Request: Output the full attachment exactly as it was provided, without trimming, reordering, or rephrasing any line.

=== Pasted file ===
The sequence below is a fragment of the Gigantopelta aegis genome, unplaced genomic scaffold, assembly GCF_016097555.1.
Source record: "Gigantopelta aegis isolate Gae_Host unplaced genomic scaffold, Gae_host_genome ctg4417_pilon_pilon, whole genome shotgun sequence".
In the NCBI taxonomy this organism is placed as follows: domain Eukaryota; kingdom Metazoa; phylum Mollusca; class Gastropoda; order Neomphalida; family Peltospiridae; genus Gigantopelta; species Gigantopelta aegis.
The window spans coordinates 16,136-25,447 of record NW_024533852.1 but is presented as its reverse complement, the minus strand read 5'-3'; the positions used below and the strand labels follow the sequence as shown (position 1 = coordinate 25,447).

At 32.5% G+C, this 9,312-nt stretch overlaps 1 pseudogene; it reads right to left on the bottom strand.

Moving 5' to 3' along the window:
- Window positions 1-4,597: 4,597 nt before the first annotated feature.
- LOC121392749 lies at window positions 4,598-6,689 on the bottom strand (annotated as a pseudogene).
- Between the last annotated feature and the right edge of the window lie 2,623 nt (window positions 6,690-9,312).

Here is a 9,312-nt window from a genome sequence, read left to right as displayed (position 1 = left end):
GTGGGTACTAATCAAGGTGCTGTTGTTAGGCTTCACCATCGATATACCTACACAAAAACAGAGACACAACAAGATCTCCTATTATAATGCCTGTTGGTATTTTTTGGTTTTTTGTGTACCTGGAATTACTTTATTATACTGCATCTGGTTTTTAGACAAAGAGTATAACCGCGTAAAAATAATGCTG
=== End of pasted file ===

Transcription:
The sequence below is a fragment of the Gigantopelta aegis genome, unplaced genomic scaffold, assembly GCF_016097555.1.
Source record: "Gigantopelta aegis isolate Gae_Host unplaced genomic scaffold, Gae_host_genome ctg4417_pilon_pilon, whole genome shotgun sequence".
In the NCBI taxonomy this organism is placed as follows: domain Eukaryota; kingdom Metazoa; phylum Mollusca; class Gastropoda; order Neomphalida; family Peltospiridae; genus Gigantopelta; species Gigantopelta aegis.
The window spans coordinates 16,136-25,447 of record NW_024533852.1 but is presented as its reverse complement, the minus strand read 5'-3'; the positions used below and the strand labels follow the sequence as shown (position 1 = coordinate 25,447).

At 32.5% G+C, this 9,312-nt stretch overlaps 1 pseudogene; it reads right to left on the bottom strand.

Moving 5' to 3' along the window:
- Window positions 1-4,597: 4,597 nt before the first annotated feature.
- LOC121392749 lies at window positions 4,598-6,689 on the bottom strand (annotated as a pseudogene).
- Between the last annotated feature and the right edge of the window lie 2,623 nt (window positions 6,690-9,312).

Here is a 9,312-nt window from a genome sequence, read left to right as displayed (position 1 = left end):
GTGGGTACTAATCAAGGTGCTGTTGTTAGGCTTCACCATCGATATACCTACACAAAAACAGAGACACAACAAGATCTCCTATTATAATGCCTGTTGGTATTTTTTGGTTTTTTGTGTACCTGGAATTACTTTATTATACTGCATCTGGTTTTTAGACAAAGAGTATAACCGCGTAAAAATAATGCTG